back to article Google spaffs $80m on Sun-powered kit: Calm down, Oracle. It's SOLAR

Google will invest $80m in solar-powered plants as it keeps in mind exactly what may end up powering its data centers in future. The ad giant and investment firm KKR will work together to bankroll the construction of six new solar farms in the American Southwest. The facilities are slated to be built in the desert regions of …


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  1. James 51

    I loathe Google's sprunging of our lives and serving us up as data sushi for advertisers but if they can do for renewable energy what they did for driverless cars, that would be something they could be proud of.

  2. The First Dave

    "enough to power 16,000 homes" - interesting, but how about a more relevant measure, ie milliDatacentres, or kiloServers, or MegaSearches ?

    1. Tom 7 Silver badge

      Reg units please!

      Enough power to flash fry 200 elephants every 3 minutes or something?

      1. David Pollard

        Re: Reg units please!

        As any ful kno, elephants don't fly.

  3. Pascal Monett Silver badge

    "a facility in Iowa that will rely entirely on wind power"

    So, it'll only be online one hour out of every four then ?

    I hope they don't forget to source the hundreds of litres of oil for the gears of the wind turbines from eco-friendly sources !

    1. Steve Davies 3 Silver badge

      Re: "a facility in Iowa that will rely entirely on wind power"

      I am sure they could turn to any number of commercial oils derived from plants.

      After all didn't 'Castrol' take its name from 'Castor Oil'?

      In the US, 'Canola' based oils are available.

      1. Euripides Pants Silver badge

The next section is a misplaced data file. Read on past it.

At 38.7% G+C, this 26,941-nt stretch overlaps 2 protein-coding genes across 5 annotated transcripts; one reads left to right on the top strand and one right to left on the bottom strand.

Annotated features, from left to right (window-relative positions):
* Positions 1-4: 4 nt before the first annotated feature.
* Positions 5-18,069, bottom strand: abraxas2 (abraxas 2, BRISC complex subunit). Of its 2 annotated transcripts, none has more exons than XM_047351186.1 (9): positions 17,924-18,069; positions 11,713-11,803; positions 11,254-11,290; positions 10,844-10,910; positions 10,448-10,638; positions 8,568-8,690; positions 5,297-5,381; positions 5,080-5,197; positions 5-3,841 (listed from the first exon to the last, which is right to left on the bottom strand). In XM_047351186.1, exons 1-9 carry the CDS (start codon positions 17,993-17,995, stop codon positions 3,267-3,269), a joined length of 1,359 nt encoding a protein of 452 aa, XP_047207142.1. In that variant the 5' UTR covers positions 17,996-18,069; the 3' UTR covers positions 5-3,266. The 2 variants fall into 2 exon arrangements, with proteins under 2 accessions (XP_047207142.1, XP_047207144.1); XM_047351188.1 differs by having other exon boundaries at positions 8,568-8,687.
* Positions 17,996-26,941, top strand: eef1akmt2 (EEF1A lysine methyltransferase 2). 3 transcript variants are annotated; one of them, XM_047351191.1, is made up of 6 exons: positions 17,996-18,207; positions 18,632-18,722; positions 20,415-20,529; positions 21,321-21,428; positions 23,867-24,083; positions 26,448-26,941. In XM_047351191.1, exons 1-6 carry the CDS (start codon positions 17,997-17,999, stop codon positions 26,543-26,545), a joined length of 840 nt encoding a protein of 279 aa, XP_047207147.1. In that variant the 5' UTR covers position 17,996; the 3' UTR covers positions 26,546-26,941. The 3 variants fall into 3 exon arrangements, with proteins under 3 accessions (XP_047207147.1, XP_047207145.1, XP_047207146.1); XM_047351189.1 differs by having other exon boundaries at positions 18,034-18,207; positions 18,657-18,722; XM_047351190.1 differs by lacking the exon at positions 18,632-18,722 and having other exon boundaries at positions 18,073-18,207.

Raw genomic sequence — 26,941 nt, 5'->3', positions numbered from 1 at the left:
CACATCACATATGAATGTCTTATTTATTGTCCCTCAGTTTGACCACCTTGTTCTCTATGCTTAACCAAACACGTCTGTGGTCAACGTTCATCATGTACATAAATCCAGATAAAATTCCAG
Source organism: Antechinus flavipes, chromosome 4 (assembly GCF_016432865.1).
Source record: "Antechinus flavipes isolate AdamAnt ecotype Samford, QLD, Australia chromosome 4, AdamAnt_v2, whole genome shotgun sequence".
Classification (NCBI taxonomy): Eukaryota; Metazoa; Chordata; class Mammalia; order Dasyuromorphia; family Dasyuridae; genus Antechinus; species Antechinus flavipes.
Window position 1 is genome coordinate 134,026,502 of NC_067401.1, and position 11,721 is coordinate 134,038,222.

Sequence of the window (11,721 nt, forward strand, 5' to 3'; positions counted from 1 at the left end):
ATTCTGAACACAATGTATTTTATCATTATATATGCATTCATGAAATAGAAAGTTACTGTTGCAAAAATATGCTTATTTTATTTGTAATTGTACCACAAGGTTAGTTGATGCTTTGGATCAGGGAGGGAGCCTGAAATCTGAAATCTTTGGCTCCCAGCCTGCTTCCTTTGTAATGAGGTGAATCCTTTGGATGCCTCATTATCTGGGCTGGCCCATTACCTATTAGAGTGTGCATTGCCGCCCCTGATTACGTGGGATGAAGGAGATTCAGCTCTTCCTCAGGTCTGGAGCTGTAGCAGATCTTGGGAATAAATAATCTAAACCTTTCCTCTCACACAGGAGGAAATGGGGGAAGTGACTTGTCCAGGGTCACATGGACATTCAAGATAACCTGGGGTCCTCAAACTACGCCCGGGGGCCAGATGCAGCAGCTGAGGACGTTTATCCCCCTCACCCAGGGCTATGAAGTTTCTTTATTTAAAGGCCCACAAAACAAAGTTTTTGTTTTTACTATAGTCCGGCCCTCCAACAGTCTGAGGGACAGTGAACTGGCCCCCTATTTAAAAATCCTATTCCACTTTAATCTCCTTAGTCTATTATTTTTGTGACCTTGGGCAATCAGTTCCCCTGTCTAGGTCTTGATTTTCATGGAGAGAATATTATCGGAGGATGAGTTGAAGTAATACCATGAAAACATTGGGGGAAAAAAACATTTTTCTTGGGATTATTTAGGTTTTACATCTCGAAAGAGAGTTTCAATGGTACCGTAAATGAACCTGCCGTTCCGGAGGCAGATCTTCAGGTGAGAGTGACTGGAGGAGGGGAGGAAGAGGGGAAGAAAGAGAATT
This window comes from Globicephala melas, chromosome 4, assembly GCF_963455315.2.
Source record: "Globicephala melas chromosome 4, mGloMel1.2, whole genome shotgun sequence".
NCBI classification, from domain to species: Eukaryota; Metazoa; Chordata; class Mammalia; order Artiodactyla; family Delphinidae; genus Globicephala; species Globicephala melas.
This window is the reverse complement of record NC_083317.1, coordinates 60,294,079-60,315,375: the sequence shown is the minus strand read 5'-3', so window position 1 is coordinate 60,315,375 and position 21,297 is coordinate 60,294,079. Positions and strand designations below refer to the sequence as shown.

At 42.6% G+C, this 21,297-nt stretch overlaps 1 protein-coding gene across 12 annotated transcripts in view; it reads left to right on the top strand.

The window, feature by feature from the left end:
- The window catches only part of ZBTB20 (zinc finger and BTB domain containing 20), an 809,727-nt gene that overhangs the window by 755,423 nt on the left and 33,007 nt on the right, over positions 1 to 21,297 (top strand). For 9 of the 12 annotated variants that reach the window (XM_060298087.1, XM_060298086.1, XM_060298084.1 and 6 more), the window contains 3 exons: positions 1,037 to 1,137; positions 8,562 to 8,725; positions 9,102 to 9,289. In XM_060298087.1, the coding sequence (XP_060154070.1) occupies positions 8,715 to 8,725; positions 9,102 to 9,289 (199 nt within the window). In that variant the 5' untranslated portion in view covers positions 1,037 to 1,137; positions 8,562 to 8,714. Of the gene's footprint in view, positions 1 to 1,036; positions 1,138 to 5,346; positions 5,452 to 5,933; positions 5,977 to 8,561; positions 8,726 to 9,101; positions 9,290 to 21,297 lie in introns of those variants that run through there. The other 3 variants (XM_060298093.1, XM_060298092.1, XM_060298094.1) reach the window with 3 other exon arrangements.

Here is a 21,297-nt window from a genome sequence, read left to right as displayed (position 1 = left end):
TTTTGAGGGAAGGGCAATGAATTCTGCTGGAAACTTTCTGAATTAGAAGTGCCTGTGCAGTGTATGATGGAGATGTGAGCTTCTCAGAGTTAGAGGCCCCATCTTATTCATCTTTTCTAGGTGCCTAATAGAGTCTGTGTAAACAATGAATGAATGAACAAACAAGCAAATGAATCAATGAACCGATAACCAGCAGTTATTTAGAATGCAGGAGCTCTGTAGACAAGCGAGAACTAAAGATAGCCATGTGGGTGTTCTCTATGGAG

Re: "a facility in Iowa that will rely entirely on wind power"

        Iowa is full of corn. After they extract the corn syrup to give us diabetes, they could suck the corn oil out of the remaining mush.

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  5. John Smith 19 Gold badge

    Still won't help at night of course.

    Or when the clouds cover the sun.

    Now a satellite solar power station at >800Km would always be in sunlight.

    1. Trevor_Pott Gold badge

      Re: Still won't help at night of course. it wouldn't. At 800KM it would spend a significant portion of it's time in Earth's shadow, and the rest of the time frying hapless people and animals as it whips across the Earth faster than it could possibly track any ground stations.

      Perhaps you're thinking of geosynchronous orbit, which is 42,000 km (give or take), which would allow a satellite to park itself above the ground station and only microwave every satellite, station, ship, plane or bird that happened to cross it's beam. Even then, as any geosync orbit that isn't wildly elliptical (thus fluctuating in distance from the surface (and thus beam intensity) quite wildly) has to be at the equator, that satellite will certainly pass within Earth's shadow.

      You can see this phenomenon every month. There is a rather large example in the form of a large chunk of rock approximately 384,400km out. As I recall, our ancestors even created the concept of a "month" based on the tendency of that particular rock to "go dark" as it passed through Earth's shadow.

      The only way you're getting a satellite to experience 100% sunlight is a circumpolar orbit (which would fry a lovely ring around the terminator) or a geosynchronous polar orbit; from what I understand the vagaries of the magnetic fields and the Van Allen belts make that latter one a right bitch.

      Also: spaaaaaaaaaaaaaaaaaaaaaaaaaaaaaaaaaaaaaace...

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